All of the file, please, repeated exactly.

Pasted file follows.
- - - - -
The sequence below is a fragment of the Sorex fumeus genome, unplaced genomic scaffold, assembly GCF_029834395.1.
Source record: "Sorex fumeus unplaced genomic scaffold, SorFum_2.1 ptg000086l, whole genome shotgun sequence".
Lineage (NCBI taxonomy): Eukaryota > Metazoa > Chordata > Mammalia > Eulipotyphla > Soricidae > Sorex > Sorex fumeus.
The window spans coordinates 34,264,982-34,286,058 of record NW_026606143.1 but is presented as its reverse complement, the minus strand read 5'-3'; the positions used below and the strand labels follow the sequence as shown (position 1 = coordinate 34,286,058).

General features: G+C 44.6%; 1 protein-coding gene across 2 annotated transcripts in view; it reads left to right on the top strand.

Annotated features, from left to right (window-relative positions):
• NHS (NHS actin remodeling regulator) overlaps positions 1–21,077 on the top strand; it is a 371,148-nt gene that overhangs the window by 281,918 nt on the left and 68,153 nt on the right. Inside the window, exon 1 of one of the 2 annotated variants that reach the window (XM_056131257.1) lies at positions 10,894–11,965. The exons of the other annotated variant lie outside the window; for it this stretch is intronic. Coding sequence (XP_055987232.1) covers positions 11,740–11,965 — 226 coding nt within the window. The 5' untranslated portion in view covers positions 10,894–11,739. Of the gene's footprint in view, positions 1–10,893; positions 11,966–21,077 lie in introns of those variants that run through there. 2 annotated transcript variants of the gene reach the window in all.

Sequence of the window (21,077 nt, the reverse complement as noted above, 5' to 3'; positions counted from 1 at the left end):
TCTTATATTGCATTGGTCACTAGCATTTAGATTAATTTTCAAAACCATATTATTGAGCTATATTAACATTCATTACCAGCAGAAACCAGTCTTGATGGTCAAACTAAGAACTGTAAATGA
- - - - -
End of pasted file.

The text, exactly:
The sequence below is a fragment of the Sorex fumeus genome, unplaced genomic scaffold, assembly GCF_029834395.1.
Source record: "Sorex fumeus unplaced genomic scaffold, SorFum_2.1 ptg000086l, whole genome shotgun sequence".
Lineage (NCBI taxonomy): Eukaryota > Metazoa > Chordata > Mammalia > Eulipotyphla > Soricidae > Sorex > Sorex fumeus.
The window spans coordinates 34,264,982-34,286,058 of record NW_026606143.1 but is presented as its reverse complement, the minus strand read 5'-3'; the positions used below and the strand labels follow the sequence as shown (position 1 = coordinate 34,286,058).

General features: G+C 44.6%; 1 protein-coding gene across 2 annotated transcripts in view; it reads left to right on the top strand.

Annotated features, from left to right (window-relative positions):
• NHS (NHS actin remodeling regulator) overlaps positions 1–21,077 on the top strand; it is a 371,148-nt gene that overhangs the window by 281,918 nt on the left and 68,153 nt on the right. Inside the window, exon 1 of one of the 2 annotated variants that reach the window (XM_056131257.1) lies at positions 10,894–11,965. The exons of the other annotated variant lie outside the window; for it this stretch is intronic. Coding sequence (XP_055987232.1) covers positions 11,740–11,965 — 226 coding nt within the window. The 5' untranslated portion in view covers positions 10,894–11,739. Of the gene's footprint in view, positions 1–10,893; positions 11,966–21,077 lie in introns of those variants that run through there. 2 annotated transcript variants of the gene reach the window in all.

Sequence of the window (21,077 nt, the reverse complement as noted above, 5' to 3'; positions counted from 1 at the left end):
TCTTATATTGCATTGGTCACTAGCATTTAGATTAATTTTCAAAACCATATTATTGAGCTATATTAACATTCATTACCAGCAGAAACCAGTCTTGATGGTCAAACTAAGAACTGTAAATGA